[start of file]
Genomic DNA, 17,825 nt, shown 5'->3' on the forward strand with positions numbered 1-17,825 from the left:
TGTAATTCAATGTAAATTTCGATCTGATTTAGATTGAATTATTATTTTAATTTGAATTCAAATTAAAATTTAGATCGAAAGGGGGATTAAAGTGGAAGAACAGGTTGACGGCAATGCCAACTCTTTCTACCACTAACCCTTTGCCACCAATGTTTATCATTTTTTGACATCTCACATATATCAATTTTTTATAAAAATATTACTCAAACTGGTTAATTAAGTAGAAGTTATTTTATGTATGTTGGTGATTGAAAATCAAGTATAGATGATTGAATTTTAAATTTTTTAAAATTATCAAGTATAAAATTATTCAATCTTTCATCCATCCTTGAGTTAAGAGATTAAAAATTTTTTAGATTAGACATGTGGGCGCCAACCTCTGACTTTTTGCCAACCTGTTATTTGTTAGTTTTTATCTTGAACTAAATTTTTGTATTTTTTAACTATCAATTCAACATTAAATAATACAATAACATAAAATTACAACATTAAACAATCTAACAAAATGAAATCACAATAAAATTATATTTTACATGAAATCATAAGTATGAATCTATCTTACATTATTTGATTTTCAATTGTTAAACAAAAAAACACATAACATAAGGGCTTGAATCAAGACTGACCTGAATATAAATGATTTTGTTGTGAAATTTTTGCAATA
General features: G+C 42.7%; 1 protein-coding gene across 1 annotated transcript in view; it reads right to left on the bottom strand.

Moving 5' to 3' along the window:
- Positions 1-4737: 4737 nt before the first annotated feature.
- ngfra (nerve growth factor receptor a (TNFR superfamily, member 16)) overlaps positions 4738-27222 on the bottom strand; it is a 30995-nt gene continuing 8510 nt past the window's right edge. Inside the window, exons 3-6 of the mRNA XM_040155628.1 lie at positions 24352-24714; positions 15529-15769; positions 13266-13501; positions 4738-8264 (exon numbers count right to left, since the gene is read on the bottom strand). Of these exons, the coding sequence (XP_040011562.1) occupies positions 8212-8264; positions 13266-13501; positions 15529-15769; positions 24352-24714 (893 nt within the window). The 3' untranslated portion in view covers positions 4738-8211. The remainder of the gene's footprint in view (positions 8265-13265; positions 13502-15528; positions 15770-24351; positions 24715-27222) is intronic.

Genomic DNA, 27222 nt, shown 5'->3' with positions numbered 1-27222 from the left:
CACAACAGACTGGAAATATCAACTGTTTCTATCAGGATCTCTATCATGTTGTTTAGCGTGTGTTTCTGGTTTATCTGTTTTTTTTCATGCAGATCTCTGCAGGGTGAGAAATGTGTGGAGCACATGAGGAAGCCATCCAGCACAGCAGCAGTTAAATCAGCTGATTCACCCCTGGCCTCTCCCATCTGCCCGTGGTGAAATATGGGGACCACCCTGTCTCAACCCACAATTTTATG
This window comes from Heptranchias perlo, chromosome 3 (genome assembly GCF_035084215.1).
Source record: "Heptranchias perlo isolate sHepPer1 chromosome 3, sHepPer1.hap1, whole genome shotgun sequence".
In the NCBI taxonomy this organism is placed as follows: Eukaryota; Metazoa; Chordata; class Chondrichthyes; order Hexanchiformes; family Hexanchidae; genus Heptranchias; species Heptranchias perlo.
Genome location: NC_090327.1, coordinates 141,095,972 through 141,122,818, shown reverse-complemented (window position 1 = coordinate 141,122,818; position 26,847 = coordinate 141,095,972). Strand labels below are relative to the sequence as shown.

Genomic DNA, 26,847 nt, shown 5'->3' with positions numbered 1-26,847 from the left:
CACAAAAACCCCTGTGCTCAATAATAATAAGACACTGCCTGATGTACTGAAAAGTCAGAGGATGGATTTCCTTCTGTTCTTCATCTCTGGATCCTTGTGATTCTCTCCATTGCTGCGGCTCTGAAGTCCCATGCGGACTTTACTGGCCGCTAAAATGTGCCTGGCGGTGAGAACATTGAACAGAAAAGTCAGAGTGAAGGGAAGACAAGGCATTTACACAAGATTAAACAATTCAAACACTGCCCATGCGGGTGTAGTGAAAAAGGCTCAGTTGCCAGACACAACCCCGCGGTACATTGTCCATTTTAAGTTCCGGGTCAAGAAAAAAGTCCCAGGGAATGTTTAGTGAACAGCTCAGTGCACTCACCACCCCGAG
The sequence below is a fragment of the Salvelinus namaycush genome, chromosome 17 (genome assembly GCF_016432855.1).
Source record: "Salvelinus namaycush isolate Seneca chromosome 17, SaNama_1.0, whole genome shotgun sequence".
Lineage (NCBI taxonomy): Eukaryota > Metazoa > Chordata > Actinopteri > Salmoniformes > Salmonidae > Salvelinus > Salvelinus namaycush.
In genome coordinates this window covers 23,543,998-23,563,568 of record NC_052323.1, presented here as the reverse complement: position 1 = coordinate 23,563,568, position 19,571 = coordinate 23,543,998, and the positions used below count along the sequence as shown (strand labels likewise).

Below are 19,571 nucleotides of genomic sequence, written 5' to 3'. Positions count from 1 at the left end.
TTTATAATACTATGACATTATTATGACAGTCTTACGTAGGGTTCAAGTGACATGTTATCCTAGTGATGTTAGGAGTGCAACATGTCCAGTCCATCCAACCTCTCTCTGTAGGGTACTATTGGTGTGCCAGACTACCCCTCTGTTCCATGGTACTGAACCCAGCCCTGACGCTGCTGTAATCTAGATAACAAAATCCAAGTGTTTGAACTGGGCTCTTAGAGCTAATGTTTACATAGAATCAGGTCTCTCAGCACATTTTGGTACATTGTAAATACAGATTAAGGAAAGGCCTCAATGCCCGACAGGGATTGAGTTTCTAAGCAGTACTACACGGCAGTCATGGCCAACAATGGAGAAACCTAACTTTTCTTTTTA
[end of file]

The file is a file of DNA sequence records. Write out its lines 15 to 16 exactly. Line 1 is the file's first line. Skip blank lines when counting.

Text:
The sequence below is a fragment of the Salvelinus namaycush genome, chromosome 17 (genome assembly GCF_016432855.1).
Source record: "Salvelinus namaycush isolate Seneca chromosome 17, SaNama_1.0, whole genome shotgun sequence".